Instead, Nashville’s focus should be on duplicating Fiala’s goal if it wants any chance of besting Hellebuyck and his 47-of-48 (.979 save percentage) in Game 2.
Speaking of, that contest is scheduled for 7 p.m. Eastern on Sunday, April 29. For those that don’t have the pleasure of being in attendance at Bridgestone Arena that night, they may view the game on CBC, NBCSN and TVAS.
With a 3-2 victory at Pepsi Center, the Nashville Predators have taken a commanding 3-1 advantage in their First Round series against the Colorado Avalanche.
All three periods had a very distinct character in this tilt. Act One featured the Predators team that many were predicting could win the Stanley Cup during the offseason, followed by a second period that saw both clubs’ emotions boil over. Finally, Colorado mounted an exciting comeback in the third frame that fell just short of forcing overtime.
Let’s tackle them in that order, shall we?
Perhaps the most boring of the three periods was the first, but that is more a compliment to the second and third frames than it’s an insult to the opening 20 minutes.
G Jonathan Bernier in particular experienced a very quick introduction to Game 4, as he took a W Viktor Arvidsson slap shot to the mask only 22 seconds into the match. In fact, the clapper was so forceful that it damaged the cage through which Bernier peers, forcing him to swap his mask for his blank head gear worn at practice while Avalanche Head Equipment Manager Mark Miller made the necessary repairs.
However, Miller was far from the center of attention while he was working, as the Avs unwisely ended up with D Patrik Nemeth (closing hand on puck) and F Carl Soderberg (hi-sticking against C Nick Bonino) both occupying the penalty box at the same time whilst he was working, resulting in a 2:41 Predators power play that included 1:19 of five-on-three action.
It seems that Bernier’s blank mask is his good luck charm when it comes to facing such tough tasks, as the scoreless draw that was on the scoreboard when Nemeth entered the sin bin remained when Soderberg was released. However, for fear of wearing out any positive juju the mask may contain, Bernier swapped out masks once again for his usual duds at the next stoppage of play.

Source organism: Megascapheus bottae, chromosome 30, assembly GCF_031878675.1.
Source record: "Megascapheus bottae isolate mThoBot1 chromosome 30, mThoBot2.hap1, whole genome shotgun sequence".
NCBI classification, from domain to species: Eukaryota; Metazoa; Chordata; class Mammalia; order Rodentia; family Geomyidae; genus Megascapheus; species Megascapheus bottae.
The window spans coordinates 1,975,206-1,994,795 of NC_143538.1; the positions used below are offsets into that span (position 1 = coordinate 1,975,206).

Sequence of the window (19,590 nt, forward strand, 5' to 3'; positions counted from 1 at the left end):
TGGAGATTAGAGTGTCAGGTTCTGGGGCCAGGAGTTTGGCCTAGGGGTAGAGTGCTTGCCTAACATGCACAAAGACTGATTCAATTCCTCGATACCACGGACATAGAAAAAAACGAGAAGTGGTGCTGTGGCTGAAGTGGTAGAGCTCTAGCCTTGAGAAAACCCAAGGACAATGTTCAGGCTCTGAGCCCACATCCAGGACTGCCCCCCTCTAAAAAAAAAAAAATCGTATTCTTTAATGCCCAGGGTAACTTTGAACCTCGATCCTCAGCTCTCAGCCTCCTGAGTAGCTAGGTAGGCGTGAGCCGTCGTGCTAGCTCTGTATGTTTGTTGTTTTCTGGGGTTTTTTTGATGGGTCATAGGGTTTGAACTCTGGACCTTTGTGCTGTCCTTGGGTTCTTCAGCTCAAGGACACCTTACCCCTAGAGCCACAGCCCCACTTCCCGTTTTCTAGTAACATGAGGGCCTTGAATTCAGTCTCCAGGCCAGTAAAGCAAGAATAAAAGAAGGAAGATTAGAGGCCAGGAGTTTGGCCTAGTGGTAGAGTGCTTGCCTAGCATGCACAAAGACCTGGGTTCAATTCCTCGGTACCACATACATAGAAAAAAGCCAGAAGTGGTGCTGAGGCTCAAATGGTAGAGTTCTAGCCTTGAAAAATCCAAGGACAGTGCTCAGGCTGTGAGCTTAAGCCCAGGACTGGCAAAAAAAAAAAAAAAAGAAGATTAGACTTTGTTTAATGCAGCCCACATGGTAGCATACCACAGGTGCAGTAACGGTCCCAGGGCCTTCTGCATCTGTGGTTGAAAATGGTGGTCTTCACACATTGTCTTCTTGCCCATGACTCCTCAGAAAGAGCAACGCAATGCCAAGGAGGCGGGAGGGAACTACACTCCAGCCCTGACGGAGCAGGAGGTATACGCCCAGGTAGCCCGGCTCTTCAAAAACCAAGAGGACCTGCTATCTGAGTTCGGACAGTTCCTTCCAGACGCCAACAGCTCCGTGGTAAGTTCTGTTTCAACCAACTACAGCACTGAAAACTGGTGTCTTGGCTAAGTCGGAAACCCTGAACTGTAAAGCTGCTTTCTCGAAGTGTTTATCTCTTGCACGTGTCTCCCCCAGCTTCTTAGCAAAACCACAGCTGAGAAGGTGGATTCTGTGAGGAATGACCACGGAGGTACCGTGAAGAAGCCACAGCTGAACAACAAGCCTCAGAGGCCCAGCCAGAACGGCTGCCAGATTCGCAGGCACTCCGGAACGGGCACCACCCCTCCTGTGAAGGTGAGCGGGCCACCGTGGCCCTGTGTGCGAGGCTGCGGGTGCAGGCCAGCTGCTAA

If you’re one to buy into any sort of thing like that, then perhaps you’d think Bernier should have stuck with the white headgear considering First Star of the Game F Filip Forsberg (F Ryan Johansen and Third Star D Mattias Ekholm) scored a wrist shot with 4:27 remaining in the first period to score Nashville’s first game-opening goal of the series.
That being said, I highly doubt Bernier’s mask played too much into Forsberg’s strike, as D Duncan Siemens – playing in only his third-career Stanley Cup Playoff game after being one of Colorado’s first-round picks in the 2011 NHL Entry Draft – was little more than dead weight in his attempt to slow down his opposition. The forward dragged Siemens along as he drove toward Bernier’s crease before patiently depositing his wrister behind the netminder’s left skate.
Due in large part to the extended power play, the Predators dominated the first period in a far stronger fashion than a 1-0 score hints at. Nashville out-shot the Avs 15-8 – nearly doubling the hosts’ offensive offerings.
Inversely, even though the Predators added two more goals in the second frame, it didn’t seem like either team had much of an upper hand on the other in the middle 20 minutes.
That was due in large part to the Predators taking five penalties to Colorado’s three, including a 24-second five-on-three opportunity that effectively amounted to a 3:36 extended power play for the Avalanche.
Just like the Preds, Colorado was unable to convert neither that two-man advantage nor any other second period power play into a goal, which played right into the hands of Nashville. 47 seconds after F Colton Sissons was released from the penalty box (he was guilty of playing the puck with his hand at the face-off dot), he (Forsberg and Ekholm) scored a wrister at the 7:18 mark of the frame to double the Predators’ advantage to two goals.
Just in case Colorado didn’t learn the error of its ways the first time in losing track of penalized players returning to action, F Craig Smith (F Austin Watson) reiterated the lesson with 8:11 remaining in the third period. Having been released from serving RW Ryan Hartman‘s roughing penalty against W Sven Andrighetto only seven seconds before, Smith collected a loose puck at center ice and proceeded to rip a wrister over Bernier’s glove.
Speaking of Hartman, he kind of went berserk at the 9:41 mark of the frame – hence the reason he roped Smith into the box with him to help serve his penalties. Just seconds before the the events leading up to the infractions, Andrighetto borderline speared Smith near his midsection while both were working their ways towards G Pekka Rinne‘s zone. This sent Hartman well over the edge, as he dropped the gloves at the next stoppage of play and pounced on Andrighetto without waiting for the Swiss to agree to fight.
As a result, Hartman was charged with holding the stick and roughing, while Andrighetto only took a roughing penalty to give Colorado the two-minute power play that featured RW Mikko Rantanen getting severely cut below the eye by F Nathan MacKinnon‘s stick (Rantanen returned to play before the end of the frame) and led to Smith’s goal.